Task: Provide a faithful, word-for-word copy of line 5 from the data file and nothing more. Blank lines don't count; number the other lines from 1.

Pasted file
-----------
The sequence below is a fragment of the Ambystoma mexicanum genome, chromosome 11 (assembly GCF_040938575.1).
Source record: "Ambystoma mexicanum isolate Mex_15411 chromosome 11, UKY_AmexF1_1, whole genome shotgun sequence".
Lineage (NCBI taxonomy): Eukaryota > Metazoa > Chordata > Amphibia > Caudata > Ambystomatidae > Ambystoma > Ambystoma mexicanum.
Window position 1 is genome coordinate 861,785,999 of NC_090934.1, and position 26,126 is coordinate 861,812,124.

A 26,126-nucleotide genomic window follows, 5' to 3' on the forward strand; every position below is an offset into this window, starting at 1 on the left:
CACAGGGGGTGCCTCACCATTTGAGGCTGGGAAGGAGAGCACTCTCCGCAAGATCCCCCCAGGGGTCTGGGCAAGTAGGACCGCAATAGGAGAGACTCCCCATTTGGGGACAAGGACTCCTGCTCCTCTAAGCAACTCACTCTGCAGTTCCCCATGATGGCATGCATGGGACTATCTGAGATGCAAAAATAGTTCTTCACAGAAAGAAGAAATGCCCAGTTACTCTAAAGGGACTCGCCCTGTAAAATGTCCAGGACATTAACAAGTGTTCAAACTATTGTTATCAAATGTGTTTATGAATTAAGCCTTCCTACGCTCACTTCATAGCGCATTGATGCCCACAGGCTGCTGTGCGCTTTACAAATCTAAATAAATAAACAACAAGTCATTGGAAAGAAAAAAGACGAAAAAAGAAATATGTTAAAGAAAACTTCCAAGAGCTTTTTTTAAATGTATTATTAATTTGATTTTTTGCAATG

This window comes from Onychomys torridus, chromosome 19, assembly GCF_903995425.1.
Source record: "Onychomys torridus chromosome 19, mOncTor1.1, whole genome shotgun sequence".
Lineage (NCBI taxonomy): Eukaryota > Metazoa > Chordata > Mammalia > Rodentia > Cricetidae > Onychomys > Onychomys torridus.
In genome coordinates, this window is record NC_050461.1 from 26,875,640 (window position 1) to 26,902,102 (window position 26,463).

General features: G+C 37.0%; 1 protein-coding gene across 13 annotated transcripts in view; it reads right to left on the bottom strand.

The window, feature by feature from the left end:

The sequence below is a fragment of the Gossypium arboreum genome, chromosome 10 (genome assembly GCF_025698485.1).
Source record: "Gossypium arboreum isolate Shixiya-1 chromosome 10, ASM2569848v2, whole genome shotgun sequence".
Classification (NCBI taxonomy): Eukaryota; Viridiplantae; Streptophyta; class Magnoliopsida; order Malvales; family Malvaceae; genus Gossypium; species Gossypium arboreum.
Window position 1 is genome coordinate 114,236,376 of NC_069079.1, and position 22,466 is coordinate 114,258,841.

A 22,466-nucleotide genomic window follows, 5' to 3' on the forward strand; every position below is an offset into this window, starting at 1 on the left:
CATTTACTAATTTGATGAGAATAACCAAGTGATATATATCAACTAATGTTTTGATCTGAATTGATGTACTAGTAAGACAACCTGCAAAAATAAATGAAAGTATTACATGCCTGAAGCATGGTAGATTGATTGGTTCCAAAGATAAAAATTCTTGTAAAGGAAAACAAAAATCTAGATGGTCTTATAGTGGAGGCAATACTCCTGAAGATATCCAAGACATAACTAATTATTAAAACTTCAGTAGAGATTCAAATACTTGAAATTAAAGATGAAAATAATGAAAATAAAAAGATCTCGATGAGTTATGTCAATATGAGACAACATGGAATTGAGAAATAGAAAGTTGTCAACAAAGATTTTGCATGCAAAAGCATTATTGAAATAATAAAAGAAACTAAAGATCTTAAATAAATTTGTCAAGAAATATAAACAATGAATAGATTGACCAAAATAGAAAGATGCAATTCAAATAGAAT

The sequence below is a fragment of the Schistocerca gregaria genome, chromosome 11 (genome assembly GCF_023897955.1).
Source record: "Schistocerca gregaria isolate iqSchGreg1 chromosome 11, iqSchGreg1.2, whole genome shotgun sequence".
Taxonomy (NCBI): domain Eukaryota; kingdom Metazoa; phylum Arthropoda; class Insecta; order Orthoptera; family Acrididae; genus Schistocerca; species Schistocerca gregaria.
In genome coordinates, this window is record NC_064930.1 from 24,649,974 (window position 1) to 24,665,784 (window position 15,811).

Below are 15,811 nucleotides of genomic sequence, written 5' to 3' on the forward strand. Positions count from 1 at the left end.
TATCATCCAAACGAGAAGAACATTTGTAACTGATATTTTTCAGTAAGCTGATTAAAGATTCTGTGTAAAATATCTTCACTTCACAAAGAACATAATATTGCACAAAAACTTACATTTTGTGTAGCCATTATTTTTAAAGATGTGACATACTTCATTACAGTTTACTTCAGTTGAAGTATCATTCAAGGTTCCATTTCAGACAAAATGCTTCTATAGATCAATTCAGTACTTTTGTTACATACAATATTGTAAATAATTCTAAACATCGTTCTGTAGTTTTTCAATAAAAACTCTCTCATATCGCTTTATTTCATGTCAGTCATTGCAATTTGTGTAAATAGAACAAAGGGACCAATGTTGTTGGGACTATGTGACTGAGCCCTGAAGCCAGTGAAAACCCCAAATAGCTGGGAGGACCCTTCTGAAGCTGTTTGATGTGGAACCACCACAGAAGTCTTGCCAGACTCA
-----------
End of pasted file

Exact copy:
A 26,126-nucleotide genomic window follows, 5' to 3' on the forward strand; every position below is an offset into this window, starting at 1 on the left: